Diagnosing damage – Ruling out consolidation 

Ruling out Consolidation

Consolidation of soils happens in naturally occurring loose soils and in fill. In structural engineering, consolidation is normally associated with the addition or removal of an external load.

The factors contributing to the amount of vertical movement caused by consolidation are:

  • Depth of loose soil
  • Degree of consolidation (compaction)
  • Weight of applied force.

When attempting to identify or rule out consolidation, assess the vertical movement and damage in the building in relation to:

  • How deep the loose soil is.
  • How the weight of the building is distributed.

Sources of Information

The information on the depth of loose soil will come from the original soil test and the independent soil test.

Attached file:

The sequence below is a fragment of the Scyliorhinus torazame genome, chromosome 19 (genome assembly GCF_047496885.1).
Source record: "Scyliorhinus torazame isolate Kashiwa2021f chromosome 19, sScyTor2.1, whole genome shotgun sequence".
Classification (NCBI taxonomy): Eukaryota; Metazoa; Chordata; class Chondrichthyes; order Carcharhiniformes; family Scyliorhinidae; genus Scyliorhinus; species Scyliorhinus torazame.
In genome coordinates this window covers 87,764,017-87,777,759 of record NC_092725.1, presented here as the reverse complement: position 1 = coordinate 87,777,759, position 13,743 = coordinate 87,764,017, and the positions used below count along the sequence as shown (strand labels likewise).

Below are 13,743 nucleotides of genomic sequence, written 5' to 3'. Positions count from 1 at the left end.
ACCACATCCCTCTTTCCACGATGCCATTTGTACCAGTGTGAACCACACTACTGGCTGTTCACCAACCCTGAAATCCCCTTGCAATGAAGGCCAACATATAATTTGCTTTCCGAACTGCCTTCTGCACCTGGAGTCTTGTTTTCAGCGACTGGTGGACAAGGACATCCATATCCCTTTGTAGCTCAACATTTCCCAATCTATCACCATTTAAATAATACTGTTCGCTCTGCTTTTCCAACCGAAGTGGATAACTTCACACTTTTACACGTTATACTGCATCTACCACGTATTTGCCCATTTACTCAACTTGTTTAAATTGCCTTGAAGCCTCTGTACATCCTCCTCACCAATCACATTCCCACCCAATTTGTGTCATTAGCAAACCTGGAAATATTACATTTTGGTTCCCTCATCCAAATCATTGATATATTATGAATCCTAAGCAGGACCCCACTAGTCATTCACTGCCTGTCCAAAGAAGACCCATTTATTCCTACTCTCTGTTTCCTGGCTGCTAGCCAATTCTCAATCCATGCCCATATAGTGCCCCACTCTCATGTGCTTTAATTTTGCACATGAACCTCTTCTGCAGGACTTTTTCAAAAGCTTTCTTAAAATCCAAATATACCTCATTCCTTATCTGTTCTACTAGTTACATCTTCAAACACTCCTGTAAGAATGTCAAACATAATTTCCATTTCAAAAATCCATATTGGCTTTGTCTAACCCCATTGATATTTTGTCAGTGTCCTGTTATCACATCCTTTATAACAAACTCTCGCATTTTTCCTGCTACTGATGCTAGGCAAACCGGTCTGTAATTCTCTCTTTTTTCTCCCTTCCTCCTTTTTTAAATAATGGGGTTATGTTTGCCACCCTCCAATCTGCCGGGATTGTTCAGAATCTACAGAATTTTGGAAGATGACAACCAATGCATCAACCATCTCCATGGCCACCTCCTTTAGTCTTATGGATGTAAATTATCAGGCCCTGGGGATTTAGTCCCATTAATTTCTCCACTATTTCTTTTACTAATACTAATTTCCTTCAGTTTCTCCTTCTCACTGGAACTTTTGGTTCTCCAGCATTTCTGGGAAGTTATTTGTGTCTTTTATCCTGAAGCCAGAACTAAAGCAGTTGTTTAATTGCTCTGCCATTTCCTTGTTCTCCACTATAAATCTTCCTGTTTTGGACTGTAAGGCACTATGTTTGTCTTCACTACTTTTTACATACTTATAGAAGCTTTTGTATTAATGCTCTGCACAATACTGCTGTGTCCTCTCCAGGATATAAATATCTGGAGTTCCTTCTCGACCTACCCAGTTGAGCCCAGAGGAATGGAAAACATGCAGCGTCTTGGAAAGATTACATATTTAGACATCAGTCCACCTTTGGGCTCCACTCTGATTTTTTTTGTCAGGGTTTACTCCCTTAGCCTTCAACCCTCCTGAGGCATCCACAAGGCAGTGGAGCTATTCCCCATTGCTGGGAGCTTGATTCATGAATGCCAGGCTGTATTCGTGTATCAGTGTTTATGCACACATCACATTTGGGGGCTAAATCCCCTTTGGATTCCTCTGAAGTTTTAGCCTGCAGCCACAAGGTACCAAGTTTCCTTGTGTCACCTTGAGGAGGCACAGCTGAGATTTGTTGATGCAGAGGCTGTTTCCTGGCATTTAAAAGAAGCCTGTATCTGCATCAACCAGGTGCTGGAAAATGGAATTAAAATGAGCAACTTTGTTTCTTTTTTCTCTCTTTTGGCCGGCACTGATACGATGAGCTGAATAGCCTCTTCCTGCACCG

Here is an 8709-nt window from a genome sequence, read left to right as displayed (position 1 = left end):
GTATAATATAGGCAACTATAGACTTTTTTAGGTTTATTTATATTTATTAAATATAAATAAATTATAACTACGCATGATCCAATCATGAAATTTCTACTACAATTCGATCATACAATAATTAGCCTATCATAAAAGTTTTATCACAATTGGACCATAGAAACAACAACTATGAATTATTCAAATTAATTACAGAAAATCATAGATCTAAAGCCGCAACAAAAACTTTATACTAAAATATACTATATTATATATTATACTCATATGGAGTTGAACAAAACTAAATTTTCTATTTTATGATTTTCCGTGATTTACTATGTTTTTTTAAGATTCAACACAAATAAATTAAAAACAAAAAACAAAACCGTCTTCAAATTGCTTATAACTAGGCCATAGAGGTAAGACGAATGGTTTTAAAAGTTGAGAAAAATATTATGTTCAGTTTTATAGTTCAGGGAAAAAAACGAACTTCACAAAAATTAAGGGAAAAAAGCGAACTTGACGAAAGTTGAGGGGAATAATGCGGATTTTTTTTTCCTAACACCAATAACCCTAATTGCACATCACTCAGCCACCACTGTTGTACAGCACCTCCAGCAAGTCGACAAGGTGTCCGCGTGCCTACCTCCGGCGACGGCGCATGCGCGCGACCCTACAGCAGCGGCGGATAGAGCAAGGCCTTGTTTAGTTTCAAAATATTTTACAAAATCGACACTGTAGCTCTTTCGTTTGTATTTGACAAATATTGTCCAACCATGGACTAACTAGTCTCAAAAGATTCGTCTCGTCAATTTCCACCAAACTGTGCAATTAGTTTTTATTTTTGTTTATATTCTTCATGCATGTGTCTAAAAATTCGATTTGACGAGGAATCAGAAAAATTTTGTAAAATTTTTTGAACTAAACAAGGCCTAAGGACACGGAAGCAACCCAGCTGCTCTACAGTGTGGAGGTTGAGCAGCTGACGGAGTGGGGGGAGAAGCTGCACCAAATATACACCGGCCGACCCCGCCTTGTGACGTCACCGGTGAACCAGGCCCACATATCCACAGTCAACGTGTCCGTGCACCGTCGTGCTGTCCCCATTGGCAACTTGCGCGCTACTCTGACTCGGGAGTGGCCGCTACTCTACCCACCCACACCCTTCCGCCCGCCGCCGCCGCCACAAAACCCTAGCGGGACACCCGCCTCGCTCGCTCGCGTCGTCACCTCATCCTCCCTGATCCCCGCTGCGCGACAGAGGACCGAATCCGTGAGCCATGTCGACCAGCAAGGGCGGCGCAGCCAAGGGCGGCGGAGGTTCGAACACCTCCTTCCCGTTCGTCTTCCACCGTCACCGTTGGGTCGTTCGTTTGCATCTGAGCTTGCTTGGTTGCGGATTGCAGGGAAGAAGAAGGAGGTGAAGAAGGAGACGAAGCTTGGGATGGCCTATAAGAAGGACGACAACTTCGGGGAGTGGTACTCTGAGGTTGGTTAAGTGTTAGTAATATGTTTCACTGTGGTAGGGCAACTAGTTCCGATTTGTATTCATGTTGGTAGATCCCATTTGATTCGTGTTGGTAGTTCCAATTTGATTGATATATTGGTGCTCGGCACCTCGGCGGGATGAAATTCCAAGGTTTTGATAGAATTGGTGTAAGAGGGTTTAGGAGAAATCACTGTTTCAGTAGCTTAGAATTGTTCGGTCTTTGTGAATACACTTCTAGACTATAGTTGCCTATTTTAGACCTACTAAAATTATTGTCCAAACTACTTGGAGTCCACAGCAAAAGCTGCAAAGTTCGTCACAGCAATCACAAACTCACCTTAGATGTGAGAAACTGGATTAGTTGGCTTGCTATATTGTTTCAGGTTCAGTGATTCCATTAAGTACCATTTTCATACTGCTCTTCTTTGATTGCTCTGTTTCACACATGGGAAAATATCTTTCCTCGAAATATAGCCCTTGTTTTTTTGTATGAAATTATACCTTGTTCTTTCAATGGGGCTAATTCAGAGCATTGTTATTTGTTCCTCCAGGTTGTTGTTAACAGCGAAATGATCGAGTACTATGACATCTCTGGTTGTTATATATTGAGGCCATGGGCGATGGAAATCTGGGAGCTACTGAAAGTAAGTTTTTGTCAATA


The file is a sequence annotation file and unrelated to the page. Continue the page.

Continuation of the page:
• Look for the term “loose” in the borelogs.
  • Look for the term “uncontrolled fill” in the borelogs.
  • Ask the soil tester for an assessment of settlement of loose soils.

Assessment Criteria for Consolidation

Look for the following conditions:

  • Sufficient depth of loose soil that when consolidated might equate to the amount of movement observed.
  • Increased downward movement under heavier loads such as external walls and load-bearing walls.
  • Some consolidation occurring immediately after construction (see timeframe of damage) with gradually decreasing new indications of live movement as the soil consolidates under the weight of the building.
  • Some consolidation can be linked to an crease of moisture content in soils. Soil moisture decreases the friction between soil particles and allows voids to be reduced.

Conditions that might Exclude Consolidation

  • Fill has been placed as controlled fill and DCPs and density results back this up.
  • Terminology in the borelogs such as dense, firma and hard.
  • Differential vertical movement in the slab that is higher under the slab than under loadbearing walls.

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